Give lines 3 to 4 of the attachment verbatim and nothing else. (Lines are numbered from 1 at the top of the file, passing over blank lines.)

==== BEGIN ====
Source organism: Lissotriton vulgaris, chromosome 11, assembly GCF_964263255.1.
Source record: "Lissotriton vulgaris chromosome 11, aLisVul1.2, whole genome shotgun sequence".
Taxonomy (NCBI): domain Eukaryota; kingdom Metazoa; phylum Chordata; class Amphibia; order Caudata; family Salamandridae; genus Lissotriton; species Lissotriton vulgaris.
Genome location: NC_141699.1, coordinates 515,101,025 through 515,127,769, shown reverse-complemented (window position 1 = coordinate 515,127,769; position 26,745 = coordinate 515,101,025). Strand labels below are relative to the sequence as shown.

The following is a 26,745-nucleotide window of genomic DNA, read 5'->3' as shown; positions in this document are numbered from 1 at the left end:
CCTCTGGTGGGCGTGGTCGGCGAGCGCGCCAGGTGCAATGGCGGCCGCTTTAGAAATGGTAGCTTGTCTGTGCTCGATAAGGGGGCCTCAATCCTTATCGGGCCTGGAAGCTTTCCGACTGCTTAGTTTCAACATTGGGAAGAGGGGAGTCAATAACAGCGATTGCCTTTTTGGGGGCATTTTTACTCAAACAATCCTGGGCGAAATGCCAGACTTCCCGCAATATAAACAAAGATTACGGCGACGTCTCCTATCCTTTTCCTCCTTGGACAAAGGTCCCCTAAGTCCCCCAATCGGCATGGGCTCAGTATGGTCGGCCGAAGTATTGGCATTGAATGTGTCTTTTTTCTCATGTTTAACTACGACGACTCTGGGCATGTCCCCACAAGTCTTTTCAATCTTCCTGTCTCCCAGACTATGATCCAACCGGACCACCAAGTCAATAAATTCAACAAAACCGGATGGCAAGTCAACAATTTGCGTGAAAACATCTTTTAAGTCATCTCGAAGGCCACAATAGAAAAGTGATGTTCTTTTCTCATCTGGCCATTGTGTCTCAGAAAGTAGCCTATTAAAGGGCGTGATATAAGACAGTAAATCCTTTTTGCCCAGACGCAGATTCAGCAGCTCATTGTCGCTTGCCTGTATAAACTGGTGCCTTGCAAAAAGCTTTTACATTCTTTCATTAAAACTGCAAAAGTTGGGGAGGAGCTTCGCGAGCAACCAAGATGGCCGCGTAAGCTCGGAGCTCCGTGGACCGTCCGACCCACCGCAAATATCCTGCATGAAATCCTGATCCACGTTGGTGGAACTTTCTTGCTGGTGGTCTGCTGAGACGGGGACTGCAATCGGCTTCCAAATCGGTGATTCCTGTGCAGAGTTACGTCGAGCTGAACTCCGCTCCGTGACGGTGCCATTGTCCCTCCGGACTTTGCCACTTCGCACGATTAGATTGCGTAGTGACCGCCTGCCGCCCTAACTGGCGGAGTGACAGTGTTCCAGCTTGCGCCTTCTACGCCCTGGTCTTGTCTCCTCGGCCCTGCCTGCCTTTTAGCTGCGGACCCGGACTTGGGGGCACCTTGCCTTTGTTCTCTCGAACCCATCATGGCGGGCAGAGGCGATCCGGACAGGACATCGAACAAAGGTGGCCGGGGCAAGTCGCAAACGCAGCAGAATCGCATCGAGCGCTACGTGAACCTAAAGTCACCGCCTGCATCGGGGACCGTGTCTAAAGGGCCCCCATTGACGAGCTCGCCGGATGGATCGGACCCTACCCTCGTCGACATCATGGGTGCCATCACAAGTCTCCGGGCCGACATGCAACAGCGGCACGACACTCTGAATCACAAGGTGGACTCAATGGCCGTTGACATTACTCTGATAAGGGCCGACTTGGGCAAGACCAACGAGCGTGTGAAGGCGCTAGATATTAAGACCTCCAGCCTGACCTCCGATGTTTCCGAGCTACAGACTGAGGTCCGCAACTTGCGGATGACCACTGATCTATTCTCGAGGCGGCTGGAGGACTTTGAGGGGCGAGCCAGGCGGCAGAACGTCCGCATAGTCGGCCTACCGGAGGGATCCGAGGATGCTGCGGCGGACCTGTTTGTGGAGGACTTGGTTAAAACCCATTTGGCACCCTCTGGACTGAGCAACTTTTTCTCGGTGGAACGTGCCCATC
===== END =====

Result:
Taxonomy (NCBI): domain Eukaryota; kingdom Metazoa; phylum Chordata; class Amphibia; order Caudata; family Salamandridae; genus Lissotriton; species Lissotriton vulgaris.
Genome location: NC_141699.1, coordinates 515,101,025 through 515,127,769, shown reverse-complemented (window position 1 = coordinate 515,127,769; position 26,745 = coordinate 515,101,025). Strand labels below are relative to the sequence as shown.